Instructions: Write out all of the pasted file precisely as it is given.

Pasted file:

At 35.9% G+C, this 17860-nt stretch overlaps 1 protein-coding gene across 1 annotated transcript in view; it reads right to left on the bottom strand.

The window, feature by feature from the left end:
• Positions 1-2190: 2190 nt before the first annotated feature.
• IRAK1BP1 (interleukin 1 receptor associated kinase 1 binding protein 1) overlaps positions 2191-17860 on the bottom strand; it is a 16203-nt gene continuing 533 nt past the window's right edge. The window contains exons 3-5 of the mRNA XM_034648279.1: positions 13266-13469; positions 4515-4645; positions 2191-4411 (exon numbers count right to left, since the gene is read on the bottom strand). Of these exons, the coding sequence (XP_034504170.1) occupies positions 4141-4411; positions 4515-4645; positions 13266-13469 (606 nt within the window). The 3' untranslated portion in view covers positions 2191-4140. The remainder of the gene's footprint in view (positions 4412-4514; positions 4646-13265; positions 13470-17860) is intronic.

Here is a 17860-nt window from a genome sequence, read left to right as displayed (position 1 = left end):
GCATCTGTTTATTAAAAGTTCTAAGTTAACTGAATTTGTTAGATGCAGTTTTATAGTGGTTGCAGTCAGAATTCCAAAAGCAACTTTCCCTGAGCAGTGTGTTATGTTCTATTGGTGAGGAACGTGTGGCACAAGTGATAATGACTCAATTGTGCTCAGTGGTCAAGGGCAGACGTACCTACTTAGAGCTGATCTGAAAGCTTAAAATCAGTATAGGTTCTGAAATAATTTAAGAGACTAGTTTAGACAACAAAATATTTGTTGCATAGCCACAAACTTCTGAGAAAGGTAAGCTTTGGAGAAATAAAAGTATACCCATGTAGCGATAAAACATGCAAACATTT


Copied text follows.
At 35.9% G+C, this 17860-nt stretch overlaps 1 protein-coding gene across 1 annotated transcript in view; it reads right to left on the bottom strand.

The window, feature by feature from the left end:
• Positions 1-2190: 2190 nt before the first annotated feature.
• IRAK1BP1 (interleukin 1 receptor associated kinase 1 binding protein 1) overlaps positions 2191-17860 on the bottom strand; it is a 16203-nt gene continuing 533 nt past the window's right edge. The window contains exons 3-5 of the mRNA XM_034648279.1: positions 13266-13469; positions 4515-4645; positions 2191-4411 (exon numbers count right to left, since the gene is read on the bottom strand). Of these exons, the coding sequence (XP_034504170.1) occupies positions 4141-4411; positions 4515-4645; positions 13266-13469 (606 nt within the window). The 3' untranslated portion in view covers positions 2191-4140. The remainder of the gene's footprint in view (positions 4412-4514; positions 4646-13265; positions 13470-17860) is intronic.

Here is a 17860-nt window from a genome sequence, read left to right as displayed (position 1 = left end):
GCATCTGTTTATTAAAAGTTCTAAGTTAACTGAATTTGTTAGATGCAGTTTTATAGTGGTTGCAGTCAGAATTCCAAAAGCAACTTTCCCTGAGCAGTGTGTTATGTTCTATTGGTGAGGAACGTGTGGCACAAGTGATAATGACTCAATTGTGCTCAGTGGTCAAGGGCAGACGTACCTACTTAGAGCTGATCTGAAAGCTTAAAATCAGTATAGGTTCTGAAATAATTTAAGAGACTAGTTTAGACAACAAAATATTTGTTGCATAGCCACAAACTTCTGAGAAAGGTAAGCTTTGGAGAAATAAAAGTATACCCATGTAGCGATAAAACATGCAAACATTT